Retired doctors are being urged by their peers to remain in post and help solve the Covid-19 backlog as a new poll shows two thirds of medics think the National Health Service will take years to return to normal.

Doctors leaders are also calling for the NHS to make better use of technology to triage cases and clear the queue of operations and treatments which have built up because of the pandemic.

The news came as a British Medical Association survey of over 4,200 doctors found that seven in 10 thought it was unlikely that “normal levels of activity” will be achieved within a few months.

A third of doctors told the survey – carried out between Aug 6 and Aug 12 – that they thought it would take more than a year to clear waiting lists for elective procedures.

In an interview with The Telegraph, Dr Chaand Nagpaul, council chairman of the British Medical Association, urged the NHS to continue with the employment of the doctors.

In April NHS England said that 4,800 former staff, many of whom were doctors, had answered the call to return to work to cope with the pandemic.

Another 10,300 former NHS staff were due to return in following weeks having completed pre-employment checks so they were ready for deployment.

He said: “We should not remove all of those doctors who have volunteered to help the NHS. With the retired doctors we don’t want to see them put at risk themselves because they are often older.

“But what they can do is a significant amount of work to clear the backlog.”

He said: “This is not a panacea to solving the backlog, but it may be one in a range of options that could play a part in prioritisation.

“We need to retain as many staff as possible, including those who so admirably came forward and returned to the workforce”.

Dr Nagpaul added: “Any patient who has health concerns should not be deterred from seeking help from their GP or hospital and can expect to receive appropriate care.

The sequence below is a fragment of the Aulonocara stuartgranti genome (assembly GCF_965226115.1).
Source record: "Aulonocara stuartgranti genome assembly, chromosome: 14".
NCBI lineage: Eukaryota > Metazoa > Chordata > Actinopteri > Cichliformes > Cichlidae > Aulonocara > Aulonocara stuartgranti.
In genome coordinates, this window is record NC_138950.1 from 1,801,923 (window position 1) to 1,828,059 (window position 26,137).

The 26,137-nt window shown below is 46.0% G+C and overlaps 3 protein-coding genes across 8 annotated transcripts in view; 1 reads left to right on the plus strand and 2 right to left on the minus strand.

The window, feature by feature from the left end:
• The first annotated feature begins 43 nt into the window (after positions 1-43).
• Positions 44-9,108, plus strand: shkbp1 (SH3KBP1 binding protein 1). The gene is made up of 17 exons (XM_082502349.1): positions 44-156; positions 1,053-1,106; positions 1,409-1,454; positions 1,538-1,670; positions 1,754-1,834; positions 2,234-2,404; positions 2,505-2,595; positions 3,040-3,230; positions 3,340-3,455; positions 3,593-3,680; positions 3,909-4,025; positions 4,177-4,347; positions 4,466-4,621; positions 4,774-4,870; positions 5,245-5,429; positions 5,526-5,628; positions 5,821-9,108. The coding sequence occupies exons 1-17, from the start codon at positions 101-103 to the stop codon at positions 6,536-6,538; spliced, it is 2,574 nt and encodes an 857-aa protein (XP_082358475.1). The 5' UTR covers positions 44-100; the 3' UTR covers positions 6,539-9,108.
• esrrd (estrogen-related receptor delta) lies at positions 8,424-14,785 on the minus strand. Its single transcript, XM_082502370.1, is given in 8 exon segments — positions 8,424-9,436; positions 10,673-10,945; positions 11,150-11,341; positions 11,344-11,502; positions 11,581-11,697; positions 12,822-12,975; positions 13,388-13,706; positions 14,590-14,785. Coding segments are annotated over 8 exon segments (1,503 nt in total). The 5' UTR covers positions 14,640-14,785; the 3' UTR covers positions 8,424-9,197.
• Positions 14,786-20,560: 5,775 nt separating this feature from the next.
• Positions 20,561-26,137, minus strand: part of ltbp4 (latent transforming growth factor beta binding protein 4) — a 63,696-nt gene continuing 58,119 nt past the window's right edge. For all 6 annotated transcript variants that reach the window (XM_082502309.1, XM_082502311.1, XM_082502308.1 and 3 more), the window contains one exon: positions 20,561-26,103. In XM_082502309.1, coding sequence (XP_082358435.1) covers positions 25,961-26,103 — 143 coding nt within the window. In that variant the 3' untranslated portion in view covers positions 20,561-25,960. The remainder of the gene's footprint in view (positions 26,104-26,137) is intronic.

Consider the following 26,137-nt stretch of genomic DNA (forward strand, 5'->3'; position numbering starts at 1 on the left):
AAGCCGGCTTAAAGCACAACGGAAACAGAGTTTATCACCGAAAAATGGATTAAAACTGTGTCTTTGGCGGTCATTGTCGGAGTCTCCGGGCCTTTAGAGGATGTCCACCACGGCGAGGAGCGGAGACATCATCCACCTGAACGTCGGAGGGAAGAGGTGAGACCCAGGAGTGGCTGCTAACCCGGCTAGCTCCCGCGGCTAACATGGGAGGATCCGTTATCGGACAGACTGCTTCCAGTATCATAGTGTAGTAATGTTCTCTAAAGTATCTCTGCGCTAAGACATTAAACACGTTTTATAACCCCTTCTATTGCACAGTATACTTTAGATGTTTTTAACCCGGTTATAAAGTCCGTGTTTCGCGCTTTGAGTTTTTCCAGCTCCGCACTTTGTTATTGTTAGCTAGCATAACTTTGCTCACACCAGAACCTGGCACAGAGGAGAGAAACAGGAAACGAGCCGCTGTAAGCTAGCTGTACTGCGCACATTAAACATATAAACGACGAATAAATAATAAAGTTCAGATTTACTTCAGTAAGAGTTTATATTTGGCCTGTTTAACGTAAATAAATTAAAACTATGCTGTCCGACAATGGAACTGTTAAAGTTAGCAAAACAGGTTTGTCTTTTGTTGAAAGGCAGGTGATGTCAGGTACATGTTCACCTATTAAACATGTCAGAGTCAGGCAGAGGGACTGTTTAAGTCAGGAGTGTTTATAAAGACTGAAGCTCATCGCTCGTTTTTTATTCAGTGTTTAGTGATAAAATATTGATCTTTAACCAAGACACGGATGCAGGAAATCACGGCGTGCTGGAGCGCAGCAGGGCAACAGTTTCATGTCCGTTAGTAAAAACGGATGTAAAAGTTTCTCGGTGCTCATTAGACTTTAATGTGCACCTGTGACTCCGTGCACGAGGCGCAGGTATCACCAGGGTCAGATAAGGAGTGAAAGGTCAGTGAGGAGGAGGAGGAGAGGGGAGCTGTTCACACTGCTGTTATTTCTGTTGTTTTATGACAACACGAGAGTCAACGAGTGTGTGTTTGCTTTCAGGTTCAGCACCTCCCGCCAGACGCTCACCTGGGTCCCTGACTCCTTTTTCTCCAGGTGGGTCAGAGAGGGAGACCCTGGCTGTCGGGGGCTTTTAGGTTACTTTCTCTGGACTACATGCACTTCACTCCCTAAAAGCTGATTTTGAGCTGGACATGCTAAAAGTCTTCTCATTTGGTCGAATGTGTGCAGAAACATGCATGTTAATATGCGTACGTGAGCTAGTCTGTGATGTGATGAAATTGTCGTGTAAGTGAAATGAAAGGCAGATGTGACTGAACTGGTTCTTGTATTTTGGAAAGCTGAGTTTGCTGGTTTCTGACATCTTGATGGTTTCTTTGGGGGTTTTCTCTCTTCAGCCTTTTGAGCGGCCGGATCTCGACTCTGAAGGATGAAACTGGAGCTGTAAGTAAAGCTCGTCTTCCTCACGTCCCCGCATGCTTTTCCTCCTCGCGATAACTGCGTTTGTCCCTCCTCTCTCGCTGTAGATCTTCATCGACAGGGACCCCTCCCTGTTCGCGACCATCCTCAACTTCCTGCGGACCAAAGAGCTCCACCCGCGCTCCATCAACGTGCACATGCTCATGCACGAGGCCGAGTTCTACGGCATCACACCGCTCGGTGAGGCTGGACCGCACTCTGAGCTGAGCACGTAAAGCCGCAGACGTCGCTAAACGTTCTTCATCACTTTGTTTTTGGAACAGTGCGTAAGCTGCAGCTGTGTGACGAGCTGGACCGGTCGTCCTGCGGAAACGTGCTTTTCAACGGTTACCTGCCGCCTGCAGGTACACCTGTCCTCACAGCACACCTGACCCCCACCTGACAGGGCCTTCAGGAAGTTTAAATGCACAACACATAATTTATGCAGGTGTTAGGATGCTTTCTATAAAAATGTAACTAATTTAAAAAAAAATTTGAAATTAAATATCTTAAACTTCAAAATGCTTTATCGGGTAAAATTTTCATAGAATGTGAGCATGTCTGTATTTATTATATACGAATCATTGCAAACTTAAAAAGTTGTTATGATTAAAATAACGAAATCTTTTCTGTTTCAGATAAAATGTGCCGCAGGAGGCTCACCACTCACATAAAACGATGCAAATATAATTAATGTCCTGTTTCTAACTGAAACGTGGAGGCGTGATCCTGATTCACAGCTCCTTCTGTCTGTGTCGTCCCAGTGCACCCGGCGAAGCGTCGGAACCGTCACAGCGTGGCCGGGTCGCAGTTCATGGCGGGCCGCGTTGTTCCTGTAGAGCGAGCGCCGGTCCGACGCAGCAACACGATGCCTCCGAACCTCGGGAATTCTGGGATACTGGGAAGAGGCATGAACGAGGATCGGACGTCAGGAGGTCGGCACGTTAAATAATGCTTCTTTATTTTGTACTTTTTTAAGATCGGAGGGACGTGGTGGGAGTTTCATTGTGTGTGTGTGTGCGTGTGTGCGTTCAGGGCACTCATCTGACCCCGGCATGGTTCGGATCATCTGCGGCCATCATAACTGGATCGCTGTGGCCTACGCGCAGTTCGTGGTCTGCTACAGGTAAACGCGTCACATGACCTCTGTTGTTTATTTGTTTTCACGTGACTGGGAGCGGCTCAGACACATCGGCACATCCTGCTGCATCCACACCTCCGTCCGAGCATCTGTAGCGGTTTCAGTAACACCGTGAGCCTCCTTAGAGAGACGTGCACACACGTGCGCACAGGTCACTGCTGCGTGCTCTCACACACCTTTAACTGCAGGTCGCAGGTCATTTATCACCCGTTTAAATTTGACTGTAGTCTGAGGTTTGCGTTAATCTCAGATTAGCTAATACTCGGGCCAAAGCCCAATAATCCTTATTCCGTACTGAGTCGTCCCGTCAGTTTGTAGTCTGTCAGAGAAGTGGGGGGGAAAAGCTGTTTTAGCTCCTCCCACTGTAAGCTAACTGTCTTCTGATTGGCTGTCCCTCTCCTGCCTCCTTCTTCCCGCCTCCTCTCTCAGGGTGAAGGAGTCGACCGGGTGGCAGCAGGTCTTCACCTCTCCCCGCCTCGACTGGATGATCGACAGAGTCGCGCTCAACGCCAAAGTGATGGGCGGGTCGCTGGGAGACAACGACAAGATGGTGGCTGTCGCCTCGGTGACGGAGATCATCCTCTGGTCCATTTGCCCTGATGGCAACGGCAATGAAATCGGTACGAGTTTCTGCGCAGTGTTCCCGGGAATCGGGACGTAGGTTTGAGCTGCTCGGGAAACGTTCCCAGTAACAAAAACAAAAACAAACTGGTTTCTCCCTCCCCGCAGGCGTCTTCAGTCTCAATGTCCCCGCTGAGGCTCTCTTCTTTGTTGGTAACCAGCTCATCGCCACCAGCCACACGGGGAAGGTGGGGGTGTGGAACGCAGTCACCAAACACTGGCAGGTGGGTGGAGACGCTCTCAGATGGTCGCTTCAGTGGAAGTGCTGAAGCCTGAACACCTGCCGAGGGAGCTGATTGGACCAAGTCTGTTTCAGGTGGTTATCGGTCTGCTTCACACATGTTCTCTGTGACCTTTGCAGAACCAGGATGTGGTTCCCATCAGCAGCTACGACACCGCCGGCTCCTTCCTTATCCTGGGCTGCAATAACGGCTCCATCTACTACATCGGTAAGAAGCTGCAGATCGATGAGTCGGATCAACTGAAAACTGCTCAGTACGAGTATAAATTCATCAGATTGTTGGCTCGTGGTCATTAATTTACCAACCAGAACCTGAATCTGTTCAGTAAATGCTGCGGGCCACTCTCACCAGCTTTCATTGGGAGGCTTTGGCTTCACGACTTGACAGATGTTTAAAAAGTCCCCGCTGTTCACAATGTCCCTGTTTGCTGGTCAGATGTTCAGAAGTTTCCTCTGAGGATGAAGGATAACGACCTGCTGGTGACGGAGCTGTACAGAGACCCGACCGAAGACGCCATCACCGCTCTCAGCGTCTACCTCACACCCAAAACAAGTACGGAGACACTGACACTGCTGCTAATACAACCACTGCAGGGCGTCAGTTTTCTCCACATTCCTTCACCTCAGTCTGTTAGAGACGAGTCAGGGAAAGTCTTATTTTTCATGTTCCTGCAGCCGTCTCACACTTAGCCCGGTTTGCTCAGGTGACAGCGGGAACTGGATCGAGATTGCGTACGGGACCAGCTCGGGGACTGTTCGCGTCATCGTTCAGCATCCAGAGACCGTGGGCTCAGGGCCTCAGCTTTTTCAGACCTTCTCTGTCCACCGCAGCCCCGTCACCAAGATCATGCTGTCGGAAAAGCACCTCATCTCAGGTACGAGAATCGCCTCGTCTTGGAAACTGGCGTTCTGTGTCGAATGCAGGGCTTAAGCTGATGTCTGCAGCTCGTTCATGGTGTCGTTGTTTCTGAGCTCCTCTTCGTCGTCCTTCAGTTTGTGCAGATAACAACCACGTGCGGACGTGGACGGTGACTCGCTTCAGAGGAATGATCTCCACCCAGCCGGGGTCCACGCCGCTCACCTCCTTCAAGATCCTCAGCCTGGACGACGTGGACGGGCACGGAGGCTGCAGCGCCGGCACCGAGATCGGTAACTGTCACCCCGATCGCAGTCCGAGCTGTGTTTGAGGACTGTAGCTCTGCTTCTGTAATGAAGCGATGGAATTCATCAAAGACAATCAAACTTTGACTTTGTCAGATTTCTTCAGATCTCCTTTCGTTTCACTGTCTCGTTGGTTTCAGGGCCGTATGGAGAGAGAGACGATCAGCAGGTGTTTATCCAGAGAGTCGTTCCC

“Doctors do not want people putting off accessing the health service when they need to. It is important that patients seek help, because if they do not, they risk their condition getting worse.

“This not only adds to the patient’s distress but also puts further pressure on the health service further down the line.”

He also said that he wanted more “digital enablement” to replace some face to face care which can allow doctors to “manage patients much more efficiently”.

This included texting results to patients or emailing blood pressure results and dealing with them online when previously this would have required a GP’s appointment.

He said doctors wanted hospitals to make sure they use technology “at its fullest while at the same protect people who are not suitable for the use of technology”.

He added: “They will not be the magic solution to solving the backlog, and they must not be a barrier to those patients who need to be seen in person.”

A source close to Matt Hancock, the Health secretary, said on Saturday night: “Matt is very proud of how we hired thousands of former doctors and they have played a massive role already and there is a huge backlog to clear, especially in cancer [cases].”

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